What happens when millions of people are been bereaved their livelihood?
Resource scarcity has in a high degree been handled as a development question, but research by Official Norwegian Reports shows that peace work is just as important component (NOU 2008: 14) Development is about providing resources, while peacework is relationship building and how to share those resources, as resources can be both a source to peace and war. Few political decisions have caused so much civil unrest as the privatisation of water.
How can the peace-movement and the development work together for a more harmonic and holistic handling of resource conflicts?
Peace work is about raising awareness of the other’s situation. Re-establishing relations is crucial in working towards a common goal. Instead of focusing on water as a source of conflict one should see it as a source to dialogue and negotiations. As an example; still after the first and second intifada, the meetings kept going on between Israelis and Palestinians in the Water Commission. The more one cooperate towards a holistic solution, the better.
Making it the 31st Human Right
In 1948, the 30 articles of the Universal Declaration of Human Rights were ratified by all the nations of the world. These 30 articles guaranteed human rights across many human endeavors, from Life to Liberty to Freedom of Thought. Now, sixty years later, recognizing that over a billion people across the planet lack access to clean water and that millions die each year as a result, make it urgent to add one more article to the declaration, the Right to Water.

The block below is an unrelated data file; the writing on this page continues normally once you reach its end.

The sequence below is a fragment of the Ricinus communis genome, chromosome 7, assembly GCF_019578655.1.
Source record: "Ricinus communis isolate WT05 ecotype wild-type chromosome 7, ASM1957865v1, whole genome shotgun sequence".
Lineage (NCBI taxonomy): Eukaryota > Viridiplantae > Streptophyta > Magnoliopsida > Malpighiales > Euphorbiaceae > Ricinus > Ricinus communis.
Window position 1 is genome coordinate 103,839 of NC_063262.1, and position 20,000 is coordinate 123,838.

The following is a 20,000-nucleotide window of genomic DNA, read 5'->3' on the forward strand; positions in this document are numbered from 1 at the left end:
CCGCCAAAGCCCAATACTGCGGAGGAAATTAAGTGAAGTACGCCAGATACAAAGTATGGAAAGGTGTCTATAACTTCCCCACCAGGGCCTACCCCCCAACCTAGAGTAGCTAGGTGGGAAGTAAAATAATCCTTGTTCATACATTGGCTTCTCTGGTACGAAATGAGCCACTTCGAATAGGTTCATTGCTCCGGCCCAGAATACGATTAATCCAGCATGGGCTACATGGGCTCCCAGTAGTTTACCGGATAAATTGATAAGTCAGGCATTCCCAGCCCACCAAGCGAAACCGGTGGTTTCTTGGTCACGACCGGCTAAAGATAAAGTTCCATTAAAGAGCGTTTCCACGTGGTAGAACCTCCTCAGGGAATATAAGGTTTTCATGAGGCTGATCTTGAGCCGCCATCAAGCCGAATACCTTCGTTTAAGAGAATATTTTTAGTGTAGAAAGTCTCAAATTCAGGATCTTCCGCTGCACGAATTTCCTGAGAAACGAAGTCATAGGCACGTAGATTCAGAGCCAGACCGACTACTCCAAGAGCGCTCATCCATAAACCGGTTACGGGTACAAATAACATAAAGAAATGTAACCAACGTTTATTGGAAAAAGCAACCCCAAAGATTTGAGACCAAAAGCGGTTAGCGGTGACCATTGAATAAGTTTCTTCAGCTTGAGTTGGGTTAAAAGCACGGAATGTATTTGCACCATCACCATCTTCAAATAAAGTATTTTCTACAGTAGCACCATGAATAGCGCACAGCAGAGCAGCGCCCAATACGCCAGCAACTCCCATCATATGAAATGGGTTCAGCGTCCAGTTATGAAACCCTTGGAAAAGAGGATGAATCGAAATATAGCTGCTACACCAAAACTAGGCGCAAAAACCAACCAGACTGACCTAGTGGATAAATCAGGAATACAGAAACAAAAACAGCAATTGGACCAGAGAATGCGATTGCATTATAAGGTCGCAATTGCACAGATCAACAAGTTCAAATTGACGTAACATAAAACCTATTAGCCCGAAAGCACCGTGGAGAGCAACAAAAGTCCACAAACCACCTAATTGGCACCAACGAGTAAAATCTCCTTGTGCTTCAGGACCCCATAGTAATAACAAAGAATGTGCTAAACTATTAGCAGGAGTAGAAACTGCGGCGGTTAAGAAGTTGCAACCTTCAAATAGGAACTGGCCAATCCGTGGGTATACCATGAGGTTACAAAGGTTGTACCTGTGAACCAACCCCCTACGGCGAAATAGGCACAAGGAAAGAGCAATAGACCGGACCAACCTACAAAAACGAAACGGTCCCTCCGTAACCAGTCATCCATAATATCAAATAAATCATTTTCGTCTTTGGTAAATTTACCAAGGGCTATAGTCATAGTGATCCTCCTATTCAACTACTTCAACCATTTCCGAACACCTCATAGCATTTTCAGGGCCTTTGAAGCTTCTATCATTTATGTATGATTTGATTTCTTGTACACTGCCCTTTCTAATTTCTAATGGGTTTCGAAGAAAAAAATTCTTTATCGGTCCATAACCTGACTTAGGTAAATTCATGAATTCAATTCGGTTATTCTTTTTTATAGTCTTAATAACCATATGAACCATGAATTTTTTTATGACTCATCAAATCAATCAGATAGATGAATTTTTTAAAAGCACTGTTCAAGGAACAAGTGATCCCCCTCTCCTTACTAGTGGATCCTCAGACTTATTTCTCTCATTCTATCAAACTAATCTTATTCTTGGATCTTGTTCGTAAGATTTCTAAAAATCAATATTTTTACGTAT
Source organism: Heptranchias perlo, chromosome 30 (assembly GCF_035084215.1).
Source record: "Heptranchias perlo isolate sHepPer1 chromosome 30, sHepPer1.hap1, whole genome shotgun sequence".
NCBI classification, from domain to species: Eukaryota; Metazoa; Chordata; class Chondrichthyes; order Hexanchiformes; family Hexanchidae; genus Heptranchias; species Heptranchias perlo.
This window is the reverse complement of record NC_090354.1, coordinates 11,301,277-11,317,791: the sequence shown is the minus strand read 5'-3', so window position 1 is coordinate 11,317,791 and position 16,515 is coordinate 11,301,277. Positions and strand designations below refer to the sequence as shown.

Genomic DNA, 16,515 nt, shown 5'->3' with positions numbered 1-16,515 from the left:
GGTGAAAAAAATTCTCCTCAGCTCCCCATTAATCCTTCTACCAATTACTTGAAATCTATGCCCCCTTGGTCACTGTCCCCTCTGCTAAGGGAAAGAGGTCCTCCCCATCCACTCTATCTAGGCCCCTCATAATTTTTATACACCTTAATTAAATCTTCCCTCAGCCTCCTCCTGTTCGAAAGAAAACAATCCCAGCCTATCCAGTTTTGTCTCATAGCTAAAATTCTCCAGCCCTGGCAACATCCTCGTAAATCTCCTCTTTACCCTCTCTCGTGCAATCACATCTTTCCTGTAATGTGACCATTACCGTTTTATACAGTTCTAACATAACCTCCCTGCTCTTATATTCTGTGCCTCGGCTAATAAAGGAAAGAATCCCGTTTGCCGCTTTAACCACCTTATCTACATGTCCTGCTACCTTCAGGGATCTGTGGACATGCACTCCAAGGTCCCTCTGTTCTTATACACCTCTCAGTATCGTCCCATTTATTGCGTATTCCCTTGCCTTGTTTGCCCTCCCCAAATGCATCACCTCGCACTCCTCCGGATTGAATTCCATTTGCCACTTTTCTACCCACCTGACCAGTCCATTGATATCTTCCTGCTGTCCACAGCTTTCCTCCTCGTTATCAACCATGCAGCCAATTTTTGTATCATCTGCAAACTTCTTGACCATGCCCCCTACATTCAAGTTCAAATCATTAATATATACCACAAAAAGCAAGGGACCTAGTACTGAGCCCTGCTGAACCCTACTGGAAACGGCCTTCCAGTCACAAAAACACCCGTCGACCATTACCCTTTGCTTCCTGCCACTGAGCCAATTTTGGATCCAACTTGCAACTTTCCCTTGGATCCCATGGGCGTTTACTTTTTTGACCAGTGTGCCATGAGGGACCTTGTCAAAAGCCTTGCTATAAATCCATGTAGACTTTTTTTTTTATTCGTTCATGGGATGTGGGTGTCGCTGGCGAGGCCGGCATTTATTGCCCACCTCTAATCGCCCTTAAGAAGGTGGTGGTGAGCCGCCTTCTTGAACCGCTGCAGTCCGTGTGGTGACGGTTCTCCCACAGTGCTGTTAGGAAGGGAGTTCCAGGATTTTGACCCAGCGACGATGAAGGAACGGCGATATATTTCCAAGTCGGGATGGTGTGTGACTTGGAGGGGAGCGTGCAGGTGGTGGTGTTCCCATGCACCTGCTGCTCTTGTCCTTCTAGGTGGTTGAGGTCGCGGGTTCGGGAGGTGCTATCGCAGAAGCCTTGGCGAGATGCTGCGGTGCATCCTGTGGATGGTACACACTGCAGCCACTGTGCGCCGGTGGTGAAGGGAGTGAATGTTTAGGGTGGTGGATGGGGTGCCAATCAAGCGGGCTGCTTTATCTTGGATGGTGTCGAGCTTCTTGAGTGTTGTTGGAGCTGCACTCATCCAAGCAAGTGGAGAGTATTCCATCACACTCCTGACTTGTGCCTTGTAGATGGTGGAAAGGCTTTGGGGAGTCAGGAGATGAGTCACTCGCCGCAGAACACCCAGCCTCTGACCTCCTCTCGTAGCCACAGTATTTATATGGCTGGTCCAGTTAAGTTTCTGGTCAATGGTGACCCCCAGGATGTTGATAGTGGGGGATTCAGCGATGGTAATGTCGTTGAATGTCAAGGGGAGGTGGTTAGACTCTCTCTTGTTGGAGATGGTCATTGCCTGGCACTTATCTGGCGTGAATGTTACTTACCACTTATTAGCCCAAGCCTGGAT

There are many issue areas that can be studied in relation to water, but my concern is that people have human rights to water. Water is a fundamental human need and therefore a basic human right. Water rights are different in that there is no substitute for water, and the commodity is seen as free in contrast to the production of food. As shown, water is not any longer a public service. Privatization of water makes money necessary to survive. It makes water out of reach for to many people.